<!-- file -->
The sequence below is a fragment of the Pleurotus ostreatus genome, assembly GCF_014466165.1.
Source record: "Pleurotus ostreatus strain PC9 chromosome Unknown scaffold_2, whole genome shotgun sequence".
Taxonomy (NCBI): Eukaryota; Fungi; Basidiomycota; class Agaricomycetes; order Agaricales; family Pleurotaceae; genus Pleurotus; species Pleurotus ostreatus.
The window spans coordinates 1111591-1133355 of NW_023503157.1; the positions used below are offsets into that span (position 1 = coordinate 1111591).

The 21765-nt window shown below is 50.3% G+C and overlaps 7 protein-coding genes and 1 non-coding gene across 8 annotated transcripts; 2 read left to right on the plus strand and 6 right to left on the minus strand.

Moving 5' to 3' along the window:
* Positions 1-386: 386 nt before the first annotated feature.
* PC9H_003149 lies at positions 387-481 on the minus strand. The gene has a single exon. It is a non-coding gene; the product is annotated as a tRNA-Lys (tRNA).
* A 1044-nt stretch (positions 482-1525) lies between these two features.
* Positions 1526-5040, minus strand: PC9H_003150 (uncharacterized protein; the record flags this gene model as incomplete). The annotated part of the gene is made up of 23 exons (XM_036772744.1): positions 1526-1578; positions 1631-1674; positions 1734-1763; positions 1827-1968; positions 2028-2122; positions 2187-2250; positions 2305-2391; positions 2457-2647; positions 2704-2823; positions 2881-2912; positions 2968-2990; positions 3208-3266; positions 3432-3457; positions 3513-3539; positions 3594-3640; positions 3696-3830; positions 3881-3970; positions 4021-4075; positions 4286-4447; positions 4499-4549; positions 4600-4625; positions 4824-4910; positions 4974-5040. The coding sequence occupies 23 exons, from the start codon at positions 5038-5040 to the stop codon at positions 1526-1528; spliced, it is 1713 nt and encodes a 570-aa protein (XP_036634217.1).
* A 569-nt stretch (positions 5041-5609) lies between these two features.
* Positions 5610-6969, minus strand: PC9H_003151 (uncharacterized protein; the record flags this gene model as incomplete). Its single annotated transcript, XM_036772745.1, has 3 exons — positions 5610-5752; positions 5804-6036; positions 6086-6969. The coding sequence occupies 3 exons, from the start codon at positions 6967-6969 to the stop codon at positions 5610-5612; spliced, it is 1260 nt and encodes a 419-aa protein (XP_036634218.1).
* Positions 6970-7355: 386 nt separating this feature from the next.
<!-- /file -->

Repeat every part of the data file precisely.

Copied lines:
The sequence below is a fragment of the Pleurotus ostreatus genome, assembly GCF_014466165.1.
Source record: "Pleurotus ostreatus strain PC9 chromosome Unknown scaffold_2, whole genome shotgun sequence".
Taxonomy (NCBI): Eukaryota; Fungi; Basidiomycota; class Agaricomycetes; order Agaricales; family Pleurotaceae; genus Pleurotus; species Pleurotus ostreatus.
The window spans coordinates 1111591-1133355 of NW_023503157.1; the positions used below are offsets into that span (position 1 = coordinate 1111591).

The 21765-nt window shown below is 50.3% G+C and overlaps 7 protein-coding genes and 1 non-coding gene across 8 annotated transcripts; 2 read left to right on the plus strand and 6 right to left on the minus strand.

Moving 5' to 3' along the window:
* Positions 1-386: 386 nt before the first annotated feature.
* PC9H_003149 lies at positions 387-481 on the minus strand. The gene has a single exon. It is a non-coding gene; the product is annotated as a tRNA-Lys (tRNA).
* A 1044-nt stretch (positions 482-1525) lies between these two features.
* Positions 1526-5040, minus strand: PC9H_003150 (uncharacterized protein; the record flags this gene model as incomplete). The annotated part of the gene is made up of 23 exons (XM_036772744.1): positions 1526-1578; positions 1631-1674; positions 1734-1763; positions 1827-1968; positions 2028-2122; positions 2187-2250; positions 2305-2391; positions 2457-2647; positions 2704-2823; positions 2881-2912; positions 2968-2990; positions 3208-3266; positions 3432-3457; positions 3513-3539; positions 3594-3640; positions 3696-3830; positions 3881-3970; positions 4021-4075; positions 4286-4447; positions 4499-4549; positions 4600-4625; positions 4824-4910; positions 4974-5040. The coding sequence occupies 23 exons, from the start codon at positions 5038-5040 to the stop codon at positions 1526-1528; spliced, it is 1713 nt and encodes a 570-aa protein (XP_036634217.1).
* A 569-nt stretch (positions 5041-5609) lies between these two features.
* Positions 5610-6969, minus strand: PC9H_003151 (uncharacterized protein; the record flags this gene model as incomplete). Its single annotated transcript, XM_036772745.1, has 3 exons — positions 5610-5752; positions 5804-6036; positions 6086-6969. The coding sequence occupies 3 exons, from the start codon at positions 6967-6969 to the stop codon at positions 5610-5612; spliced, it is 1260 nt and encodes a 419-aa protein (XP_036634218.1).
* Positions 6970-7355: 386 nt separating this feature from the next.